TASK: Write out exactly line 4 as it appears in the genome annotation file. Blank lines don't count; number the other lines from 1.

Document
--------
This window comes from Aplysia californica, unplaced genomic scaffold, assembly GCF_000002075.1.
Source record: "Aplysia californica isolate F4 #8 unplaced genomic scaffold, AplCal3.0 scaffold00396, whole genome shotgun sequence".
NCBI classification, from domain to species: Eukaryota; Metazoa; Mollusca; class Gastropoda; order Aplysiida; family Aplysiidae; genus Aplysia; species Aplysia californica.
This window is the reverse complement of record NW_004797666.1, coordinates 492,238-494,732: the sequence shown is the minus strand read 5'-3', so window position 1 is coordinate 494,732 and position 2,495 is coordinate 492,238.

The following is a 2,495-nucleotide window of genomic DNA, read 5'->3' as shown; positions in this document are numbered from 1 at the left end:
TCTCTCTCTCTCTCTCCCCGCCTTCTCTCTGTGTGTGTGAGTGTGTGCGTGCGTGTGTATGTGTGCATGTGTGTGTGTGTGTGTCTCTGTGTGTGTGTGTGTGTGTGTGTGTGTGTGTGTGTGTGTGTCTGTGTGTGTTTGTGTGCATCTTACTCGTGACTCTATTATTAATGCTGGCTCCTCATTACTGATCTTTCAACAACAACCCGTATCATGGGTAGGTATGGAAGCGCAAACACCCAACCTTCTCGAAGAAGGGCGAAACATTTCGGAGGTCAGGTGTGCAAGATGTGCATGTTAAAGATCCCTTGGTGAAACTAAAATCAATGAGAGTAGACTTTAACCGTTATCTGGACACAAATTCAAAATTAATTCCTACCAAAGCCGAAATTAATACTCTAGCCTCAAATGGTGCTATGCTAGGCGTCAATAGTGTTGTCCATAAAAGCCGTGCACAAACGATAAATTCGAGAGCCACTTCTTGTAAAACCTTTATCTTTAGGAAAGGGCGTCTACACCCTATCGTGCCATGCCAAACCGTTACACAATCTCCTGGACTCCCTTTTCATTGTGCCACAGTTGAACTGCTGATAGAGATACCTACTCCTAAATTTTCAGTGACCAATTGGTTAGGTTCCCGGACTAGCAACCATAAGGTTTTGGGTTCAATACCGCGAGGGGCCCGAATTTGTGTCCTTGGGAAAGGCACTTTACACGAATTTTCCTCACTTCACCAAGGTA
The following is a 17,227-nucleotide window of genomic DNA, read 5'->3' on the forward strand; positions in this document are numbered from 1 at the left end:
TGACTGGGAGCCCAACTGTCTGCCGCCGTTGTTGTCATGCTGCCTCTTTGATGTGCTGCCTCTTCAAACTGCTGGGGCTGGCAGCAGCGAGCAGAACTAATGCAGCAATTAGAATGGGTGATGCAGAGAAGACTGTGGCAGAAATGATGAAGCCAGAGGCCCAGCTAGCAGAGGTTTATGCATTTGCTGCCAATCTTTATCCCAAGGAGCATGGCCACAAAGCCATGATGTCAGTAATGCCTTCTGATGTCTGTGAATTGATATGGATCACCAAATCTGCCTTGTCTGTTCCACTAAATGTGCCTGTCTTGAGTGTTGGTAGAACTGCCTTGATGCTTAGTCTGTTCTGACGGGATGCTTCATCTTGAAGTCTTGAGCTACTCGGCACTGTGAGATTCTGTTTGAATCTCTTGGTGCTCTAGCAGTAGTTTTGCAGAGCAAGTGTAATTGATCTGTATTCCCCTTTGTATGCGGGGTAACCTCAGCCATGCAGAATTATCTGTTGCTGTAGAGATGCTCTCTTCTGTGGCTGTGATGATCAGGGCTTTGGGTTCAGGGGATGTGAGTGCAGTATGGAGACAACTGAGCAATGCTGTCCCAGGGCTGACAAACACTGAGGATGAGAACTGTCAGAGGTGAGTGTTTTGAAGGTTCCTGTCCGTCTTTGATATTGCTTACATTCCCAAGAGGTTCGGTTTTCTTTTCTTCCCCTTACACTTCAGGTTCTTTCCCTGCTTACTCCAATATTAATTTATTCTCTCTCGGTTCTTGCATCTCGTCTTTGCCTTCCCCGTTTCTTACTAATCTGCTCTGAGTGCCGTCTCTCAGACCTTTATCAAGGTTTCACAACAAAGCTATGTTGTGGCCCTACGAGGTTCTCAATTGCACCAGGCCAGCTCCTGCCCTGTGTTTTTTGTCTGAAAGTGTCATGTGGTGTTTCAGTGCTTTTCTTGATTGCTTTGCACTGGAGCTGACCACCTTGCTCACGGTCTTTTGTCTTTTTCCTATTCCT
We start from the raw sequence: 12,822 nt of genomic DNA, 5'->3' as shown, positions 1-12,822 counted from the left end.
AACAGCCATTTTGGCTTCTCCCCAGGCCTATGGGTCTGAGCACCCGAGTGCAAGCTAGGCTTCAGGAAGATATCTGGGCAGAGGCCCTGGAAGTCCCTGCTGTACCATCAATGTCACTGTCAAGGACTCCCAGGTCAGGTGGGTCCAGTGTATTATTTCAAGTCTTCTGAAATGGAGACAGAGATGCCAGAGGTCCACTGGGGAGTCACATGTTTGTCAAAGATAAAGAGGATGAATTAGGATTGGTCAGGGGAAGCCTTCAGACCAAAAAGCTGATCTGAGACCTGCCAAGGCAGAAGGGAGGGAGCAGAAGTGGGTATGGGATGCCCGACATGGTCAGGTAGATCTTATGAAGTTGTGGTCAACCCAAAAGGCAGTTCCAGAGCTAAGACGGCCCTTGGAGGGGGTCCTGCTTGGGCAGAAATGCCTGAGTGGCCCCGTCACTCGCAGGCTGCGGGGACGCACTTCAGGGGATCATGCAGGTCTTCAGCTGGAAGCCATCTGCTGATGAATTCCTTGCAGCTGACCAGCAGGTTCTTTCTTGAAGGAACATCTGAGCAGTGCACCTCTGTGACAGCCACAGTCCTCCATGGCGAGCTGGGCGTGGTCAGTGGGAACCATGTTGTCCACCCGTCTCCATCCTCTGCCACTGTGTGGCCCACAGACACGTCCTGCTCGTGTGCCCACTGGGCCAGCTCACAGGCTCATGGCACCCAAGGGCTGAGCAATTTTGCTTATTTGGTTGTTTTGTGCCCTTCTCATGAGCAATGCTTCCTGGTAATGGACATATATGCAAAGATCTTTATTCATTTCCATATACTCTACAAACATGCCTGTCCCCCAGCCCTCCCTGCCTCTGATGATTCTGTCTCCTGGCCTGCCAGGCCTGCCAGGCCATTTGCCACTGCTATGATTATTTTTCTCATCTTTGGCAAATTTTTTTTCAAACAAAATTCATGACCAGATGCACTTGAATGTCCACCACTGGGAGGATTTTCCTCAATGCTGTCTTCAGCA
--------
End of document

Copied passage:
This window is the reverse complement of record NW_004797666.1, coordinates 492,238-494,732: the sequence shown is the minus strand read 5'-3', so window position 1 is coordinate 494,732 and position 2,495 is coordinate 492,238.